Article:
I would ask Wiley and his ilk to respond to two statements in these verses. Paul says that those authorities that exist “have been instituted by God.” Barack Obama was elected not only by the votes of Americans but by the decree of God. Sometimes, God raises up a leader to bless a people, sometimes to judge them – I will leave my opinion on that to your imagination. We are called to subject ourselves to the president, to recognize that he serves at the sovereign will of God. One more thing – verse 2 says that those who resist the authorities resist “what God has appointed” and will incur judgment.
It is hard for me to see how public, imprecatory prayers meet with this ethic. Titus 3:1 reminds us to “be submissive to rulers and authorities.” 1 Peter 2:13-15 could hardly be more clear.
Be subject for the Lord’s sake to every human institution, whether it be to the emperor as supreme, or to governors as sent by him to punish those who do evil and to praise those who do good. For this is the will of God, that by doing good you should put to silence the ignorance of foolish people.
The early church was often accused of rebellion, since they refused to acknowledge any lord but Jesus. So, Peter wanted them to be sure to be subject to the rulers as much as possible, except where that required disloyalty to Christ. This would silence the ignorance of the foolish.
Wiley Drake does just the opposite. By ignoring the NT ethic of submission to governmental authorities, he gives skeptics and the opponents of the gospel the opportunity to ridicule and belittle the church.
Paul, in 1 Timothy 2:1-3, told us that we should pray for our rulers, those in authority over us.
First of all, then, I urge that supplications, prayers, intercessions, and thanksgivings be made for all people, for kings and all who are in high positions, that we may lead a peaceful and quiet life, godly and dignified in every way. This is good, and it is pleasing in the sight of God our Savior…
So, concerning ungodly, evil rulers, the clear testimony of the NT is that we are to be subject to them, pray for them, and seek their blessing. There is absolutely no justification in the NT for imprecatory prayers.
So, we have two facts that are in evidence here.
1) In the Psalms, David prayed imprecatory prayers against those who persecuted and attempted to destroy him.
2) There is no evidence in the NT of any kind of imprecation against rulers. In fact, the opposite is true. While they were evil men, the rulers of the day were to be prayed for, submitted to and shown respect.
Is this a contradiction? Does the NT negate the Old? What is going on here? I would make the following observations about imprecatory prayers.
1) The imprecatory prayers of David arose out of a deep sense of hurt and bitterness. I love the prayers of the OT. They were not someone affecting a “godly voice” and praying impressive rhetoric. They are often raw and unfiltered as a man pours out his heart before God. Job. Jeremiah. Habakkuk. And, of course, David. They went to God and said, “I don’t get it.” “It is unfair.” “You have tricked me.” And God never zapped any of them. He allowed them to pour out their hurt and anger to him, and he brought them perspective and healing.
2) David’s raw prayers were, in essence, an appeal to El-Naqam, the God of Justice and Vengeance – clearly an attribute of God. He was practicing the principle, “Vengeance is mine, I will repay.” David did not seek vengeance against his enemies, he called out to God for it.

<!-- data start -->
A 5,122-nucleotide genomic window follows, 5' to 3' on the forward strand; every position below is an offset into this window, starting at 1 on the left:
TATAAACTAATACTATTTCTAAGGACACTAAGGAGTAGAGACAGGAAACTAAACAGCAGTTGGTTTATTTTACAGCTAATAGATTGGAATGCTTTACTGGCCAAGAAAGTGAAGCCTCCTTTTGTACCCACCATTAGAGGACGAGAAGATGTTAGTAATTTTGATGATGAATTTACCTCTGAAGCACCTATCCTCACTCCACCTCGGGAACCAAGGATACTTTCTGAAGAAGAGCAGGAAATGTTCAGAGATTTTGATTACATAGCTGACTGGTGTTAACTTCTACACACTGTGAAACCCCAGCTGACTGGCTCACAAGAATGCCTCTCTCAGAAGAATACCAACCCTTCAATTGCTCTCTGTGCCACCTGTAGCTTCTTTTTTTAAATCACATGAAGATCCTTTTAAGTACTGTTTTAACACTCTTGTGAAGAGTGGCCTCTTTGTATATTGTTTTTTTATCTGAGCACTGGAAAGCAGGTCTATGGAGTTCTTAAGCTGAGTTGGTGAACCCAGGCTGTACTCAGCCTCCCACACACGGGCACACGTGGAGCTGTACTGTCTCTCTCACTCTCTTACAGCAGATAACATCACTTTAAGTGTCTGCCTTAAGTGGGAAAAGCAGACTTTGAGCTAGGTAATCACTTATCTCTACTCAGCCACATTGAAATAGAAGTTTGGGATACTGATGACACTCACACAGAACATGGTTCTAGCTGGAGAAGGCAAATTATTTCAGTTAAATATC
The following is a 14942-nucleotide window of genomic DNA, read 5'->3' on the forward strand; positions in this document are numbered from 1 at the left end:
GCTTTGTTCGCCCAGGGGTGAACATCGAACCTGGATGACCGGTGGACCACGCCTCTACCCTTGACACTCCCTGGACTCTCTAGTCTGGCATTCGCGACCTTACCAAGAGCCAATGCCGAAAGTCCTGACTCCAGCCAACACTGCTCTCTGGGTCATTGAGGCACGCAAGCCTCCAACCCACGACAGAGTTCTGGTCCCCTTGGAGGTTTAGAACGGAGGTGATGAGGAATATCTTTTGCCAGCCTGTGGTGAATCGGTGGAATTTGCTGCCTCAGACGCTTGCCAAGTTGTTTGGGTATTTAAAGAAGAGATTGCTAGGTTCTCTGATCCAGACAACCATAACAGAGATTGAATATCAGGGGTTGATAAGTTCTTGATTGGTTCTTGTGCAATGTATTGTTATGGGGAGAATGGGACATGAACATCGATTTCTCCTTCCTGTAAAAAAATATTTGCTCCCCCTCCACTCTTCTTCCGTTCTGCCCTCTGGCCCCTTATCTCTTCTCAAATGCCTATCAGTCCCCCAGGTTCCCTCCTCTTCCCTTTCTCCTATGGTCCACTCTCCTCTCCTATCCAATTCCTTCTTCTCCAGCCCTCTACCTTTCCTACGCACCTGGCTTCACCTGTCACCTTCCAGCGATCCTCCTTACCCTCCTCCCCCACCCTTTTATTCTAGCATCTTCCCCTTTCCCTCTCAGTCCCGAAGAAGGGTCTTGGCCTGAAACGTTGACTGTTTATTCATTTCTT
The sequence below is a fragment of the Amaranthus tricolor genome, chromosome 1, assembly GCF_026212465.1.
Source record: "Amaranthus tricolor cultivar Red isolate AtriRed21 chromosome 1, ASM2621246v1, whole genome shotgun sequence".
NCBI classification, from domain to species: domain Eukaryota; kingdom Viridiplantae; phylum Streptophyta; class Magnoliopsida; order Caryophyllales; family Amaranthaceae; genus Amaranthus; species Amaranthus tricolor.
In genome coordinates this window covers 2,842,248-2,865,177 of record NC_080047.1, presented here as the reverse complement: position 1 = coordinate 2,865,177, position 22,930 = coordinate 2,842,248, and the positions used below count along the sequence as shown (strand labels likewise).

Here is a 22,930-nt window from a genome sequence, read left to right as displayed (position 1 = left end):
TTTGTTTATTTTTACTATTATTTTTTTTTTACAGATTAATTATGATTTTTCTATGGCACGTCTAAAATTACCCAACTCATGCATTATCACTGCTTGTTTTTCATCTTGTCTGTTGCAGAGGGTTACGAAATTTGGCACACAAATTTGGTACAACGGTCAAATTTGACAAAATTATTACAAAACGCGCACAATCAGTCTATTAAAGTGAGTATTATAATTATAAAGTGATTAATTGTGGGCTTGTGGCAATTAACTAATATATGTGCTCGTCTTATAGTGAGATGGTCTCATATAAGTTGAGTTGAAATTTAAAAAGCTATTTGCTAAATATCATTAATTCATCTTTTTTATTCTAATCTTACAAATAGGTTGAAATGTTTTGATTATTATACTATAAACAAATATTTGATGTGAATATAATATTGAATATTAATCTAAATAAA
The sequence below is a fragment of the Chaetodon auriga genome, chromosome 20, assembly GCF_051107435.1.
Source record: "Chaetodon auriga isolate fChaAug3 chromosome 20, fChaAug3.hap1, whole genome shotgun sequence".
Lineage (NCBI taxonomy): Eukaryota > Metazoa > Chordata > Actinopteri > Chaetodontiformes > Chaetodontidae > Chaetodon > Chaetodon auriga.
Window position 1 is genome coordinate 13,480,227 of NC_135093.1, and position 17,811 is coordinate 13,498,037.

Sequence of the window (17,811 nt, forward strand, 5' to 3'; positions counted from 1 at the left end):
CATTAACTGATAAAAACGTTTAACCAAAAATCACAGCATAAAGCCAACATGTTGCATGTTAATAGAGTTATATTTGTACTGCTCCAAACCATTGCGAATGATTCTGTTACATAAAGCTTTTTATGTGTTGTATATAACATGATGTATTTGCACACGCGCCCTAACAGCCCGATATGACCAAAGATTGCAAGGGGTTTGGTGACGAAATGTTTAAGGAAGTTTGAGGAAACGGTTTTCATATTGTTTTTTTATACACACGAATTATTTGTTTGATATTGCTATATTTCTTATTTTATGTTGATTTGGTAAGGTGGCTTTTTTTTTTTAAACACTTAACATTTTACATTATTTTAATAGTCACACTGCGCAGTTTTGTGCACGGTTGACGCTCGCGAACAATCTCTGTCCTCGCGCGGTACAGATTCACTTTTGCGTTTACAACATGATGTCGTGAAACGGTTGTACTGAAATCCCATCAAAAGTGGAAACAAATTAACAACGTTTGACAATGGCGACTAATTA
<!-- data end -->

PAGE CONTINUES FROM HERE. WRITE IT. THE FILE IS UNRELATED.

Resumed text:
The imprecatory prayers of Psalms demonstrate a God-honoring disdain for evil and wickedness. In Proverbs 8:13 Solomon makes it clear that the fear of the Lord requires us to hate evil.
3) Here is the main point. The imprecatory prayers of David are pretty much uniformly personal laments. David was injured and assaulted by these evil people and he called out to God to protect him and to punish his enemies. They are personal prayers not political tactics. They are prayers, not public or political pronouncements. Even if a imprecatory prayer is justified (and here, I don’t think it is), it is a private act, not a public statement.
4) So, this is not a case of the NT negating the OT. Certainly, as Jesus told us, the Christian ethic, both builds on and expands on the OT ethic. “You have heard it said…but I say unto you.” Yes, Jesus fulfilled and built upon the OT law.
But this is not a case of the NT negating the Old. These are two different situations entirely. In the Psalms, David is pouring out his heart to God, asking God to act to protect him and to take vengeance against those who would destroy him. He is not talking about how we treat rulers or authorities, but how we deal with our enemies.
If someone in my church was sowing discord and causing trouble, I would be perfectly justified in pouring out my pain to God. “Lord, protect me from this evil man.” But Jesus did expand on this response in the verses I quoted above. I would be responsible to pray for this man and seek to love and bless him. I could call out to God, but I would also be responsible to love my enemy.
This has nothing to do with politics. The scripture is clear on how I should treat Barack Obama. Fortunately, as Americans, we have the right to oppose our leaders. But while he is president, I must be in submission to him, I must pray for him (and not for his death – that seems pretty clear) and I must demonstrate respect for his office.
Fortunately, in 2012, I will have the opportunity to support someone who hopefully will render Barack a one-term president. That is a blessing. But in the meantime, I believe it is a sin against God for me to publicly pray for his death.
So, Wiley Drake and his supporters are violating scripture, not upholding it, when they pray for the death of the president.
NOTE: This is a volatile subject. I may regret that I published this. But one commenter on the immigration post began to advocate imprecatory prayers against Obama and even to say that those who did not pray such were sinful, compromising against God and the Word. I recently preached Psalms on Sunday Night and reworked my sermon notes when I dealt with the Imprecatory Psalms.
I will probably moderate the comments on this more carefully than usual.